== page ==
The husband and wife owner’s are delightfully sweet, and we later met them that night at the Around Hermitage dinner (below). I am obsessed with the NBG wine, ‘nothing but grapes’ which is 100% organic with a deep body and plenty of character.
That afternoon we enjoyed wine speed tasting with many different producers from around the Hunter region who brought us a variety of wines to taste. These included Tyrell’s Hunter Valley Shiraz, Tulloch Pokolbin Dry Red Shiraz, Tintilla Estate Saphira Sangiovese, Taylors Clare Valley Cabernet Sauvignon, Scarborough ‘The Obsessive’ Shiraz, Mount Pleasant Rosehill Vineyard Shiraz, Leogate Estate Wines Brokenback Vineyard Shiraz, Ivanhoe Shiraz.
A quick break to freshen up to my room, and we were back with the group boarding busses to take us to our dinner destinations. Conference attendees were split into four different groups and each would set off to their respective destination for a curated dinner. I was lucky enough to be treated to the ‘Hunters & Gatherers’ themed dinner which included hand picked wines from each of the wineries within the Around Hermitage collection. It was hosted at the Tintilla family’s winery, where they had welcomed almost 50 of us into their home for a long table dinner. Before that we were invited to mount some horses and take a ride. Despite the cold weather put a little dampener on the situation, it was still a fun experience.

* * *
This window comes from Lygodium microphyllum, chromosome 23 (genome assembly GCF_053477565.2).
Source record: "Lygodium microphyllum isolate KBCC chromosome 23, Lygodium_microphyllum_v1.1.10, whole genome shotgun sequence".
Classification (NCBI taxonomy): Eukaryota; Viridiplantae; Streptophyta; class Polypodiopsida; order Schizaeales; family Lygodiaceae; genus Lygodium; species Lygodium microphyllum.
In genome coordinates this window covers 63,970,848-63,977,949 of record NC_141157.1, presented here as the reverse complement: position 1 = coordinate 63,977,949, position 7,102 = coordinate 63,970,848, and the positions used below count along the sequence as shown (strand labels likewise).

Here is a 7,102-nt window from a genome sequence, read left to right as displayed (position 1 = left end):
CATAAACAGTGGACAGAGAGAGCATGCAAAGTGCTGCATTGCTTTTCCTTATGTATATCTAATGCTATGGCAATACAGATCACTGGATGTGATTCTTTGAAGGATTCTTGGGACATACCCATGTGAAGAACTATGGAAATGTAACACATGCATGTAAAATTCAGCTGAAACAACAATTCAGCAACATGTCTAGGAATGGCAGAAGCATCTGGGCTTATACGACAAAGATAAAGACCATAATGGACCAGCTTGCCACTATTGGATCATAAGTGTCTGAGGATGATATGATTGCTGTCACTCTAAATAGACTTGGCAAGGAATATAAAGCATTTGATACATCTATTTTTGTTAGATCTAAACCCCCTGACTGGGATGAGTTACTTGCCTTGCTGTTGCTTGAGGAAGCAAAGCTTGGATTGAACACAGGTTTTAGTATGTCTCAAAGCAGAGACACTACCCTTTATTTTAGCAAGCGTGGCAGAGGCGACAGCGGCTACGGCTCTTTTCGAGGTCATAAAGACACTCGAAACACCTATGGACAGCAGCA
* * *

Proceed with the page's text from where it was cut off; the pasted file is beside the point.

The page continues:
Arriving at the Tintilla family home, we were treated to glasses of sparkling wines accompanied by some circling h’or deuves homemade by the host such as vol au vents and Tintilla Estate Olive Tapenade and hand picked table olives.
As we were seated at one of the longest indoor tables I’ve ever seen, we started on the wines of evening. The first course consisted of Holbert’s Port Stephens oysters served with lime & lemon vinaigrette, smoked Rosebrook Eel, pickled ginger & roe with a light of young and various aged semillions from areas of differing terroir within the Around Hermitage collection.
Next was Pokolbin wild rabbit and Branxton pork terrine with local chutneys and pickled vegetables with a light of Chardonnay from Around Hermitage. I’m not personally a terrine fan, but the chardonnays did make up for that!
Course three was a roasted local wild red deer with smoked potato puree, locally grown vegetables roasted in Belebula extra virgin olive oil, and salads from various gardens nearby dressed with Thomas Wines Verjus and Hunters Dream extra virgin olive oil. These were matched with a Shiraz, Merlot and Cabernet Sauvignon from the Around Hermitage wineries, as well as young and aged Sangiovese from 2 vineyards with different soil profiles.
The final course was local cheeses with Rosemary and sea salt crostini, Peppercorn crostini, Poppyseed Lavosh from The Mill Restaurant with Tintilla Quine paste and chilli tomato relish. This was paired with Honey yoghurt and shortbread from Ridgeview Restaurant.
After a jolly good time, and too much wine, we loaded the bus and tipsily set off back to the comfort of our bed’s at the Crowne Plaza, ready for the final day of the WMC 2019 Conference.